ST Run At The Hub 2015

Don't drink beyond the point of thirst

Stay hydrated at water points, like what participants did at the ST Run in the Park 2013. A good guide is to aim for 400-800ml an hour.
Stay hydrated at water points, like what participants did at the ST Run in the Park 2013. A good guide is to aim for 400-800ml an hour.ST FILE PHOTO

The fourth of a six-part ST Run special with Dr Mok Ying Ren. This week, the former SEA Games triathlon and marathon champion warns of the dangers of over-hydration

Runners are often told to drink and stay hydrated during a workout.

Some of them are even told to drink at every water station during a race.

Yet, few are aware that over-hydration could actually harm them.

One condition that could arise from the excessive water consumption is hyponatremia, or having low sodium levels in the blood.

This is becoming a big concern for medical professionals and runners alike.

It has reportedly led to deaths at marathon and triathlon events.

Sodium is an electrolyte that is crucial in our bodily functions, such as nerve conduction. Even as you are reading this article, sodium is used to fire up the nerves that connect your brain to your eye muscles to allow you to read smoothly.

  • RUN WITH MOK - WEEK 4

    MONDAY

    With more fitness under your belt, it is time to test yourself again. You can run this workout along your favourite route, preferably free from pedestrian traffic.

    Start with a 10-minute easy jog and some stretching. Once ready, set your watch to a one-minute timer on repeat. Start your timer and run fast until the minute is up, then slow down gradually to a jog. Repeat eight times.

    Finish with a 10-minute cool-down run and some light stretching.


    WEDNESDAY

    You should now be very familiar with your race pace. This week we will begin cutting down the volume so you start to feel fresher on race day.

    You will run 8km today. Feel free to join running groups such as Running Department, who run on Wednesdays at 7pm at UOB Plaza.

    This is also a good time to try out the pair of shoes you intend to use for the ST Run.


    THURSDAY

    This is an optional run for those who are fitter or keen to train more.

    Do a 30-minute run as an easy effort. You may replace this with an easy 30-minute swim or cycle.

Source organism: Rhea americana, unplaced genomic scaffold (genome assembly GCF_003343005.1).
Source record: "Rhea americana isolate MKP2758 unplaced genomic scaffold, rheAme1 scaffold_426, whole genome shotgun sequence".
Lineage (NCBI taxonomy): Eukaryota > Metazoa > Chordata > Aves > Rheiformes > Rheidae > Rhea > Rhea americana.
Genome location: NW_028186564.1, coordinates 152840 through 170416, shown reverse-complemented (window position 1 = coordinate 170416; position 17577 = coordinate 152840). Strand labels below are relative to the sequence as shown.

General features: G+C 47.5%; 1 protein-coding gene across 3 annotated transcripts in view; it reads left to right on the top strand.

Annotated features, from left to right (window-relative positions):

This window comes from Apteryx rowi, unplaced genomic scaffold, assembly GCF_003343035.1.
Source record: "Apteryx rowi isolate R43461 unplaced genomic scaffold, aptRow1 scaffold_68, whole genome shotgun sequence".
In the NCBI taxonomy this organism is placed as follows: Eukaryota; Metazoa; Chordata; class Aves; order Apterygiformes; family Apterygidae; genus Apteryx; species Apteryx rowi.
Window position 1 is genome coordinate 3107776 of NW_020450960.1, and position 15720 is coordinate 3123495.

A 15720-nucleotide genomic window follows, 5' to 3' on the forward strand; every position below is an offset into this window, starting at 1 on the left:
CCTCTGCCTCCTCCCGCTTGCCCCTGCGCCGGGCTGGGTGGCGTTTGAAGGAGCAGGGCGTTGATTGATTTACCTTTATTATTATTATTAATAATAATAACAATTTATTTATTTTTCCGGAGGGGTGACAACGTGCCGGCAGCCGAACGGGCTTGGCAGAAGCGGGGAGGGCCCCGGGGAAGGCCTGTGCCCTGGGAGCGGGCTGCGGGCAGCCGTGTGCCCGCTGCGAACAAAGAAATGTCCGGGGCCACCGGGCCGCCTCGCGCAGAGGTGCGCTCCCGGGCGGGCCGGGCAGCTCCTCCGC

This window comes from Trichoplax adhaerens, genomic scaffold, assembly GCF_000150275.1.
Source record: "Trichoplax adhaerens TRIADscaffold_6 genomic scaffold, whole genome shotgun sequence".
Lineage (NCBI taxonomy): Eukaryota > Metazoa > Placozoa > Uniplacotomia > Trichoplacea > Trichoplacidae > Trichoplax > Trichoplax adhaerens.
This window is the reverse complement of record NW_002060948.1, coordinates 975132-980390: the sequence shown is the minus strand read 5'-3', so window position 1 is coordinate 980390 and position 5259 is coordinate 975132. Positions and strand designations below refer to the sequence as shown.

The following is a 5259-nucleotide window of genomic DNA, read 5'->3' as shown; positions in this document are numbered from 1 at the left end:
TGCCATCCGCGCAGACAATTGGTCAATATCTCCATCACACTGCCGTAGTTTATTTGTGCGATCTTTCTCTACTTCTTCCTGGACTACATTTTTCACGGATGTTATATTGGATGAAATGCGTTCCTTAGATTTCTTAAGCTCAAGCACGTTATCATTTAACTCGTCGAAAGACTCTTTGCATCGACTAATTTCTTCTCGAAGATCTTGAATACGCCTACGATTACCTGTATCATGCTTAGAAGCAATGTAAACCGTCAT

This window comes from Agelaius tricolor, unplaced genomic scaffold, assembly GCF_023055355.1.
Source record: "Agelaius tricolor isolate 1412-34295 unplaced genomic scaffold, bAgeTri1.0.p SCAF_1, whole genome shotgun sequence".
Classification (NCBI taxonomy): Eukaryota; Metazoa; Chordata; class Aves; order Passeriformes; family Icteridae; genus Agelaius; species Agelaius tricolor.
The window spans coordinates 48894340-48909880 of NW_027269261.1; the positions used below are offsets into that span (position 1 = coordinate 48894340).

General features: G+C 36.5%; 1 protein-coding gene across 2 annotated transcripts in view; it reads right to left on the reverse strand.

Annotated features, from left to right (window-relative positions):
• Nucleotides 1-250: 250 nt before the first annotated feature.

This active recovery will help your body get ready for Saturday's long run.


    SATURDAY

    You will run 12km at an easy pace. Again, there is no need to run at race pace. Take it easy and enjoy it with your friends.

    This is a good time to try out any energy gels if you plan to use them on race day.

    Training effort description

    Easy/long run: You should be able to hold a conversation comfortably during the run.

    Moderate (race pace) run: You should be able to speak in phrases but not in full sentences.

    Hard (fast) run: During these intervals, you should be able to speak only in a sporadic fashion.

Exercise-associated hyponatremia (EAH) was first reported in 1981.

It was first thought to be most common in ultra-endurance events such as ultra-marathons and ironman triathlons.

This made sense as these events take more than half a day to complete and the chances of excessive water consumption are much higher than in a marathon.

However, recent studies show that even half-marathon runners are not spared.

In a 2008 study done in Florida, it was found that four out of every 100 half-marathon runners were found to have low sodium levels.

You may even have experienced this. Have you ever felt bloated and swollen after a long run?

Symptoms such as nausea and light-headedness - which some may link to fatigue - could really be due to hyponatremia.

Truth is, runners' knowledge on hydration is not quite on a par with their enthusiasm to complete a race. In a survey of participants at the 2010 London Marathon, 12 per cent said they planned to drink more than 3.5 litres of fluids, a level found to be associated with higher incidence of EAH.

So how can you prevent this from happening? Agencies such as the American College of Sports Medicine (ACSM) have come up with several guidelines for hydration.

Drinking to satisfy thirst - and not the commonly-advocated "beyond the point of thirst" - is the best way to prevent overhydration and EAH.

Another way is to weigh yourself before and after a long run to find your fluid-replacement needs.

For instance, if you tend to lose 1kg after a run, you should drink a maximum of 1kg of water during the run.

However, if you do not want to go through this trouble, a good guide would be 400-800ml an hour.

The ACSM guidelines also recommend that isotonic drinks with electrolytes should be made available at races and training.

So, yes, do remember to hydrate yourself during your training and racing - but be wise about it.

Stay safe!

•Have any questions for Mok? E-mail them to stsports@sph.com.sg with the subject "Run with Mok" and he will try to answer as many as he can in his weekly column

A version of this article appeared in the print edition of The Straits Times on September 05, 2015, with the headline 'Don't drink beyond the point of thirst'. Print Edition | Subscribe